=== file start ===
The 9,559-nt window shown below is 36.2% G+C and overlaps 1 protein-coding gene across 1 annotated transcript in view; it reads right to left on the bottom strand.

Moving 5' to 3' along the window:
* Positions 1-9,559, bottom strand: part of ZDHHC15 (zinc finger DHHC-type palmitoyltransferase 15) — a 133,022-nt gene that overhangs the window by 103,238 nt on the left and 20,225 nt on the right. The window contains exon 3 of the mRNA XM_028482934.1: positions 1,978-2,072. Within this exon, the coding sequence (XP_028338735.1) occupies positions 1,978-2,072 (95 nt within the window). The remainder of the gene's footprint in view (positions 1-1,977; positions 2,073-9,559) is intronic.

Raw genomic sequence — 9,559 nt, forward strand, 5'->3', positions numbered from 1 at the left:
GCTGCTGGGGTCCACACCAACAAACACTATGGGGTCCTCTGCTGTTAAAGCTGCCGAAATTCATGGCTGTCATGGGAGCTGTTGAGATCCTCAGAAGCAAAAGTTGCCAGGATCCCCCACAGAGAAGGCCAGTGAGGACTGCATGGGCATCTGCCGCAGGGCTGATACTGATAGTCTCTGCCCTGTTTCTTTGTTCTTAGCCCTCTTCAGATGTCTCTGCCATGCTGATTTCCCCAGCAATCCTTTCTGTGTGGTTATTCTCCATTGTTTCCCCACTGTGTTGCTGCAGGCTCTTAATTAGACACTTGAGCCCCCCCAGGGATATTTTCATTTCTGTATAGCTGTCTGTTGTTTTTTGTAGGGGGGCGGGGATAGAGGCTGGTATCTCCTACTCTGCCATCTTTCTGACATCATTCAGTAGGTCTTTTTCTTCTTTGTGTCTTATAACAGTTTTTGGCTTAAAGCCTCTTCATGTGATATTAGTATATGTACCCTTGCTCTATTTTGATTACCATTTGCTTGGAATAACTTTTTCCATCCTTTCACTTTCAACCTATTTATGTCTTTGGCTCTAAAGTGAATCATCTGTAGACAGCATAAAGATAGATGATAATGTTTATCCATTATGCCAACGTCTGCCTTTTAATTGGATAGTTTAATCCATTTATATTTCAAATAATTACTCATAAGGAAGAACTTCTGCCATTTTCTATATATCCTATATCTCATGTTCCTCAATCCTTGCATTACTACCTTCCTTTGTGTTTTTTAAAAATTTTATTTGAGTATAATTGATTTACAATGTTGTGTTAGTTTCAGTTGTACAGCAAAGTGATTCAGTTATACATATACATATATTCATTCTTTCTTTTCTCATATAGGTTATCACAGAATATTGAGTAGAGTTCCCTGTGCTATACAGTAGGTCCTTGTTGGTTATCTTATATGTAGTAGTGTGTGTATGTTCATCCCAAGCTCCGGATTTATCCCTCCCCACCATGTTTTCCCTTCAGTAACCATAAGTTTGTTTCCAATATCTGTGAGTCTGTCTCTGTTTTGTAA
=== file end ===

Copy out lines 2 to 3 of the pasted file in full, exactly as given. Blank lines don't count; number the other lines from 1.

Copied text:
Moving 5' to 3' along the window:
* Positions 1-9,559, bottom strand: part of ZDHHC15 (zinc finger DHHC-type palmitoyltransferase 15) — a 133,022-nt gene that overhangs the window by 103,238 nt on the left and 20,225 nt on the right. The window contains exon 3 of the mRNA XM_028482934.1: positions 1,978-2,072. Within this exon, the coding sequence (XP_028338735.1) occupies positions 1,978-2,072 (95 nt within the window). The remainder of the gene's footprint in view (positions 1-1,977; positions 2,073-9,559) is intronic.